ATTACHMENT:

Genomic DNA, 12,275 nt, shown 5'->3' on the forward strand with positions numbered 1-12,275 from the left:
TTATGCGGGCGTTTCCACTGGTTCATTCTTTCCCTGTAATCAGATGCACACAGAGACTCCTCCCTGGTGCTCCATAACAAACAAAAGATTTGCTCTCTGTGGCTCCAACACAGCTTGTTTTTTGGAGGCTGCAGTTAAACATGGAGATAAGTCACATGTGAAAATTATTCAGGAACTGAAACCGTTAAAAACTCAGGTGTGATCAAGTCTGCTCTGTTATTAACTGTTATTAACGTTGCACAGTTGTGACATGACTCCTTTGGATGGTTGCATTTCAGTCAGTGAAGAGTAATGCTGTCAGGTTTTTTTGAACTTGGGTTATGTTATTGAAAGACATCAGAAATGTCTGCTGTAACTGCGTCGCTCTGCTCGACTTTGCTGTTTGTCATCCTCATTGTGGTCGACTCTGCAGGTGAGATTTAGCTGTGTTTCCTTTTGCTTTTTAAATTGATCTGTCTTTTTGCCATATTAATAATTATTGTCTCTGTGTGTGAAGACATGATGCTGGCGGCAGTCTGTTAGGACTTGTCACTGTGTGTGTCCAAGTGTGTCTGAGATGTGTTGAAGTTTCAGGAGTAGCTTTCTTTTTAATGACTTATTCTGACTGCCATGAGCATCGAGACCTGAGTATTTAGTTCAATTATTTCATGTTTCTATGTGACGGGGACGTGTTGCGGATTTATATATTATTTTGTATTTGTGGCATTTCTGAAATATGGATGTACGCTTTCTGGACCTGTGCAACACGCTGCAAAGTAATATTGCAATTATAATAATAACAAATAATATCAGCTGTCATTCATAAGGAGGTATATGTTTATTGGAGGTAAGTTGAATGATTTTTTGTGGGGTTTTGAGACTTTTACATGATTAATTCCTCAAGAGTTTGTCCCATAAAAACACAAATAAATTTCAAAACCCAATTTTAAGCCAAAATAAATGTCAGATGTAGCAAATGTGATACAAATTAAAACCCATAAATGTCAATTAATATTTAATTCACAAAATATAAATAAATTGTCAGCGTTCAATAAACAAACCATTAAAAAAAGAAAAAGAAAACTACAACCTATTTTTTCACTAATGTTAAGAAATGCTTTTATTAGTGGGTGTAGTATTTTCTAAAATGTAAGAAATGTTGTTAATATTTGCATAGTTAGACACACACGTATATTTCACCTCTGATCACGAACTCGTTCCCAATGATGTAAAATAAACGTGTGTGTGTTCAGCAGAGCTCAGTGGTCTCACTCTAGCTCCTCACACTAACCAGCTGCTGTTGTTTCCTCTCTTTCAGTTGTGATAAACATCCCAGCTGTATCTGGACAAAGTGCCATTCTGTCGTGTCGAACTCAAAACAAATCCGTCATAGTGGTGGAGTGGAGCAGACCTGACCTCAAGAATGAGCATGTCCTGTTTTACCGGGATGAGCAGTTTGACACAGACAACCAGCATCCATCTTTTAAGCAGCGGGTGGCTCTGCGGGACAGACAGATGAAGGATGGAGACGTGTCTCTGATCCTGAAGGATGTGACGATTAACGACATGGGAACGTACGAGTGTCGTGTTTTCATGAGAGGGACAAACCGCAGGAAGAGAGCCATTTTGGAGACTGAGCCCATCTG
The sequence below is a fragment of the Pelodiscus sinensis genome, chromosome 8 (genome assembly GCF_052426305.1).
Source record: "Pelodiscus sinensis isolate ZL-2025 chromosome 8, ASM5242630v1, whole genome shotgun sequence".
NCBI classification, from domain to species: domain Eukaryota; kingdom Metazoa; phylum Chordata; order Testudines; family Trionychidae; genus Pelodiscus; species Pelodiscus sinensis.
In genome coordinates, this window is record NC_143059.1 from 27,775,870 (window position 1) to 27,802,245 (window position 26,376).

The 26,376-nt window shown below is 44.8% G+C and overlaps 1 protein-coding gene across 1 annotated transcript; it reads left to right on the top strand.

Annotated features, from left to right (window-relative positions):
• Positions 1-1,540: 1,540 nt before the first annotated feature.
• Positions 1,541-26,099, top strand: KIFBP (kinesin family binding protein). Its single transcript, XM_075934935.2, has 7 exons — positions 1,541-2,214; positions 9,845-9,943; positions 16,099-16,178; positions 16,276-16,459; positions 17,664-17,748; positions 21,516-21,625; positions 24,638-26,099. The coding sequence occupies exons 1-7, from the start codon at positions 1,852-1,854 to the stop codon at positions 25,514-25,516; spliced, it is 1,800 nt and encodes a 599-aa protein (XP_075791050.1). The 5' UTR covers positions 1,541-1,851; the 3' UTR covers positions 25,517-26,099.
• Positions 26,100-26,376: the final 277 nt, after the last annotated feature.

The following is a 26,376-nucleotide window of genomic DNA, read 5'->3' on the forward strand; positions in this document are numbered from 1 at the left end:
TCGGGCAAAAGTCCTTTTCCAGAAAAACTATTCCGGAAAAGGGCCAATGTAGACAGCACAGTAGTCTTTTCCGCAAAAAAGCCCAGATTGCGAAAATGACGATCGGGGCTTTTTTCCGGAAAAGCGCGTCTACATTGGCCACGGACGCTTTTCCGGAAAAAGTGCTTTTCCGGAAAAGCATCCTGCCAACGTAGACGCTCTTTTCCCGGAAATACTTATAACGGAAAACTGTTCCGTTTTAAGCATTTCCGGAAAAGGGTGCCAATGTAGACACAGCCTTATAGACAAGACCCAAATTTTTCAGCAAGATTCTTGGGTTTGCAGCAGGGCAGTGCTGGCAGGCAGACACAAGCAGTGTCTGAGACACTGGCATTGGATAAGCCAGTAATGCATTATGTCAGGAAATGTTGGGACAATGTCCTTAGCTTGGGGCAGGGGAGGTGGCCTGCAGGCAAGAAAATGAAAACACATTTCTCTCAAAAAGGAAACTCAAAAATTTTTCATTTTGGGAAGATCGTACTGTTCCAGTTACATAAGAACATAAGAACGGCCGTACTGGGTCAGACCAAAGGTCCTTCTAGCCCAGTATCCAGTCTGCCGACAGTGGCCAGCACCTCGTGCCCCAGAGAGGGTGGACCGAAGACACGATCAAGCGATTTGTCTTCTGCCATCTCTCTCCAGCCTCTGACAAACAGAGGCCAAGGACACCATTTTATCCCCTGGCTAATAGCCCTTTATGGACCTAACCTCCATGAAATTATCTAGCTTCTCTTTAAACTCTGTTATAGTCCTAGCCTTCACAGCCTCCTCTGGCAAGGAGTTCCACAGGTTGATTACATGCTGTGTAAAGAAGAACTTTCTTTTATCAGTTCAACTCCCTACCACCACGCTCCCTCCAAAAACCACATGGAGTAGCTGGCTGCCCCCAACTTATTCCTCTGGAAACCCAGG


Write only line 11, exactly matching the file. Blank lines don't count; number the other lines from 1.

• Positions 26,100-26,376: the final 277 nt, after the last annotated feature.